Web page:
Social prescribing in one South Yorkshire town could save local NHS services over £1m over the next five years - and have a huge impact on those suffering from loneliness or social isolation, researchers have found.
GPs in Rotherham have piloted social prescribing, where patients are prescribed non-medical treatments such as tai chi, lunch clubs or a befriending service, since 2012. Now analysts from Sheffield Hallam University have found the service reduced inpatient hospital stays by 11 per cent and A&E admissions by 17 per cent - with potential savings of £1.1m over the next five years.
More than 2,000 people with long-term health conditions, and those at risk of hospital admission, have been referred to Voluntary Action Rotherham for a social prescription.
It links patients up to more than 20 projects, ranging from arts and crafts to laughter yoga, lunch clubs, environmental projects and walking clubs.
Linda Jarrold, development manager at Voluntary Action Rotherham, said extra help was given to those who might have been socially isolated for a long time, with volunteer befrienders helping to build up their confidence before taking them to activities.
She said: “One lady, whose partner had died, told us she only knew three phone numbers - two of which were her doctor and dentist. A lot of people can end up depressed or anxious when they are lonely, and if they have health problems as well they find it difficult to go out.
“Other than going to the doctor, some people hadn’t been out of the door for years, so it’s quite a big step to get them out on their own. Having a befriender or mentor there breaks down these barriers.”
She said GPs in the town had become “big converts” of the scheme.
“For a lot of people going to GPs, the under-laying issue was a social one,” Ms Jarrold said. “Before, GPs hadn’t known what was on offer. Now, they know they can refer them to speak to one of our advisors, which is wonderful.”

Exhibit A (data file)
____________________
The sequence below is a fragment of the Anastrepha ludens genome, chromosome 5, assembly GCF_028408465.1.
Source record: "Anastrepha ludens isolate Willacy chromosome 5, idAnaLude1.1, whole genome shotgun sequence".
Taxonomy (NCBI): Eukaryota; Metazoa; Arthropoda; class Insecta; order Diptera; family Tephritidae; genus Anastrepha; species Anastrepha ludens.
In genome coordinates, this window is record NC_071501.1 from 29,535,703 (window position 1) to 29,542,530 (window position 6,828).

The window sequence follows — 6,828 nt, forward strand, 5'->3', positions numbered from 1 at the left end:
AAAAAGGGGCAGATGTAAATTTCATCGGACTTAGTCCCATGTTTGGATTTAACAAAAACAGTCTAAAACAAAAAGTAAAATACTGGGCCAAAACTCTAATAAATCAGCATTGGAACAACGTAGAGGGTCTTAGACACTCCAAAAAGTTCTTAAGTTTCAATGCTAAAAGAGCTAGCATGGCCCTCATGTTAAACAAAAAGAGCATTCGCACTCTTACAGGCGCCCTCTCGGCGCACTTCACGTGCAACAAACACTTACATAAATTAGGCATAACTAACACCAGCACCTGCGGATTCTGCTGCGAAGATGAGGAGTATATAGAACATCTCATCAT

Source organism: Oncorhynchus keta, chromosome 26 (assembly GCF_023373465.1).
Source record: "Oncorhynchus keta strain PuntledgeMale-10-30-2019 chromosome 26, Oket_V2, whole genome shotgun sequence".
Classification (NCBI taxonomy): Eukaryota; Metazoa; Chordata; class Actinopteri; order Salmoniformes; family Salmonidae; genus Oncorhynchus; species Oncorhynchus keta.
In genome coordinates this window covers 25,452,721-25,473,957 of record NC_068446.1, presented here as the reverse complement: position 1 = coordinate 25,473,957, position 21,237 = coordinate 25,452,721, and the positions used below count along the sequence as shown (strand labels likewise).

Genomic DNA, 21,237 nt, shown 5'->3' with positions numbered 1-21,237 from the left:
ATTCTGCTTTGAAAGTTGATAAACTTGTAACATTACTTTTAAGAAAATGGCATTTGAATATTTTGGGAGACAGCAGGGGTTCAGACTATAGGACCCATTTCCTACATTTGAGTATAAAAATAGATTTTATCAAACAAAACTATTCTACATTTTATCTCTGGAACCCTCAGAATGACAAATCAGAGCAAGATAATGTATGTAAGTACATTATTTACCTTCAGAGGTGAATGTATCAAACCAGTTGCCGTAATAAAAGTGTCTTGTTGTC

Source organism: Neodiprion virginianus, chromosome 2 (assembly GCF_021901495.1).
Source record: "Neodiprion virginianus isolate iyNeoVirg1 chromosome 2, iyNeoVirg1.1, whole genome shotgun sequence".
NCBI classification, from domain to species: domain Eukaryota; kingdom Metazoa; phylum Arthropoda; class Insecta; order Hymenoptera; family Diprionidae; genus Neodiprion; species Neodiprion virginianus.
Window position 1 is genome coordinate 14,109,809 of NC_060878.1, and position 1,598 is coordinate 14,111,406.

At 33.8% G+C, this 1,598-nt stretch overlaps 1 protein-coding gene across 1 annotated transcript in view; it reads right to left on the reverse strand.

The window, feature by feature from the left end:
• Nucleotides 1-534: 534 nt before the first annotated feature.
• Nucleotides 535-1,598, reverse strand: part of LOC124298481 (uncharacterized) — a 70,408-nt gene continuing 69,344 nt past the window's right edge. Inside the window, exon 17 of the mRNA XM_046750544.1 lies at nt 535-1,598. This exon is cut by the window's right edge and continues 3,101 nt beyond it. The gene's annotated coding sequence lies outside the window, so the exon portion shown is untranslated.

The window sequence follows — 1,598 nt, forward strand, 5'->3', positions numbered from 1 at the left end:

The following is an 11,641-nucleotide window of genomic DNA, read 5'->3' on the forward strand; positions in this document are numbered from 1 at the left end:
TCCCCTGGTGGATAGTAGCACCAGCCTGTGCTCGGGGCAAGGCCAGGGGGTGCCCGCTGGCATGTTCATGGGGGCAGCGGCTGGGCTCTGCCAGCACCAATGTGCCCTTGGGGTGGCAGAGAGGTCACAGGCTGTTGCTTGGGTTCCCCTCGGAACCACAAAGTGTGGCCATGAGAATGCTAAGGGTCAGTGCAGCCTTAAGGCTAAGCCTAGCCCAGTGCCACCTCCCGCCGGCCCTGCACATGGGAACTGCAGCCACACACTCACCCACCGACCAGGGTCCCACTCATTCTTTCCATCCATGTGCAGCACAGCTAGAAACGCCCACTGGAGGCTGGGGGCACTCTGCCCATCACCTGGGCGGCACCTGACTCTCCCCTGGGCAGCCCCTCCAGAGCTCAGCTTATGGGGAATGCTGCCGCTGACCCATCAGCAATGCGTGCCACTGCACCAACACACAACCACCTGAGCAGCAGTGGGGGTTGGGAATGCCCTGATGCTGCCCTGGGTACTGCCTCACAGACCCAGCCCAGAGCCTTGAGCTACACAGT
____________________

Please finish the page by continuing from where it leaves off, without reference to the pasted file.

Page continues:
Voluntary Action Rotherham signposts people to services already existing in the community, ran by organisations such as the Royal Voluntary Service, Rotherham United Community Supporters Trust, the British Red Cross and Age UK, which ran a similar pilot in Leeds.
The evaluation, by Hallam’s Centre for Regional Economic and Social Research (CRESR), found even better reductions in those aged 80 and under, and for those who engaged with voluntary sector-led activities over a sustained period. 82 per cent of service users, regardless of age or gender, also reported a positive change in their well-being within four months of being issued with a social prescription.
Ms Jarrold said the report provided “external validation” that could help the project, which is still on-going, secure funding in future.
Chris Dayson from CRESR said: “Rotherham is one of the largest and most well-developed examples of social prescribing in the UK and the findings are really positive. We’ve been able to identify reductions in patients’ use of key hospital services in the 12 months following their referral to the pilot.
“Alongside this we have seen improvements in patients’ well-being, confidence and independence, with fewer people feeling socially isolated and lonely.
“We are hoping that, as the evidence base grows for involving the local voluntary and community sector in supporting people with long-term health issues, the health and well-being benefits will become more apparent.”
Sarah Whittle, assistant chief officer of NHS Rotherham CCG, said: “The service is a win-win for all involved – it’s a win for us as it reduces admissions into hospital; it’s a win for the voluntary and community sector as it helps them to be more sustainable and most importantly it’s a win for patients and carers.
“They tell us they love it as it improves their quality of life, reduces social isolation and moves them from dependence to independence.”